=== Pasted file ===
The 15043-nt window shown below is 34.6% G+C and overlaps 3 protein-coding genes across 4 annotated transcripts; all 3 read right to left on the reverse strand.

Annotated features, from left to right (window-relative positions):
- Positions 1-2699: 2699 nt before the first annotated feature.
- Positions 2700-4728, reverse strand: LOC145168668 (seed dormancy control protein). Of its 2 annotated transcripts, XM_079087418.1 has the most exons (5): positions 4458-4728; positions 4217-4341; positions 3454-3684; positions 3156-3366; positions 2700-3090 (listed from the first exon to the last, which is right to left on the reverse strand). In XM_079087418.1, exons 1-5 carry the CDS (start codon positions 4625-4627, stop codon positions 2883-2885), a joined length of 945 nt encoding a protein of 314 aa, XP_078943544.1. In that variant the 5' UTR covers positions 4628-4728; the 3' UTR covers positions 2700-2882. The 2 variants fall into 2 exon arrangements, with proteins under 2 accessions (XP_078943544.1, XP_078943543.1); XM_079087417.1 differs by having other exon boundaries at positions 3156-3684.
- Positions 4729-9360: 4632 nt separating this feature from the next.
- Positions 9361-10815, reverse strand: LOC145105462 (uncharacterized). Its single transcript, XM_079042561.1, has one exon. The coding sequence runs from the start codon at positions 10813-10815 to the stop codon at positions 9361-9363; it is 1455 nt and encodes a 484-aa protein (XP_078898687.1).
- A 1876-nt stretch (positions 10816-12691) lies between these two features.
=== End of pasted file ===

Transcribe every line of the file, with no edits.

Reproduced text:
The 15043-nt window shown below is 34.6% G+C and overlaps 3 protein-coding genes across 4 annotated transcripts; all 3 read right to left on the reverse strand.

Annotated features, from left to right (window-relative positions):
- Positions 1-2699: 2699 nt before the first annotated feature.
- Positions 2700-4728, reverse strand: LOC145168668 (seed dormancy control protein). Of its 2 annotated transcripts, XM_079087418.1 has the most exons (5): positions 4458-4728; positions 4217-4341; positions 3454-3684; positions 3156-3366; positions 2700-3090 (listed from the first exon to the last, which is right to left on the reverse strand). In XM_079087418.1, exons 1-5 carry the CDS (start codon positions 4625-4627, stop codon positions 2883-2885), a joined length of 945 nt encoding a protein of 314 aa, XP_078943544.1. In that variant the 5' UTR covers positions 4628-4728; the 3' UTR covers positions 2700-2882. The 2 variants fall into 2 exon arrangements, with proteins under 2 accessions (XP_078943544.1, XP_078943543.1); XM_079087417.1 differs by having other exon boundaries at positions 3156-3684.
- Positions 4729-9360: 4632 nt separating this feature from the next.
- Positions 9361-10815, reverse strand: LOC145105462 (uncharacterized). Its single transcript, XM_079042561.1, has one exon. The coding sequence runs from the start codon at positions 10813-10815 to the stop codon at positions 9361-9363; it is 1455 nt and encodes a 484-aa protein (XP_078898687.1).
- A 1876-nt stretch (positions 10816-12691) lies between these two features.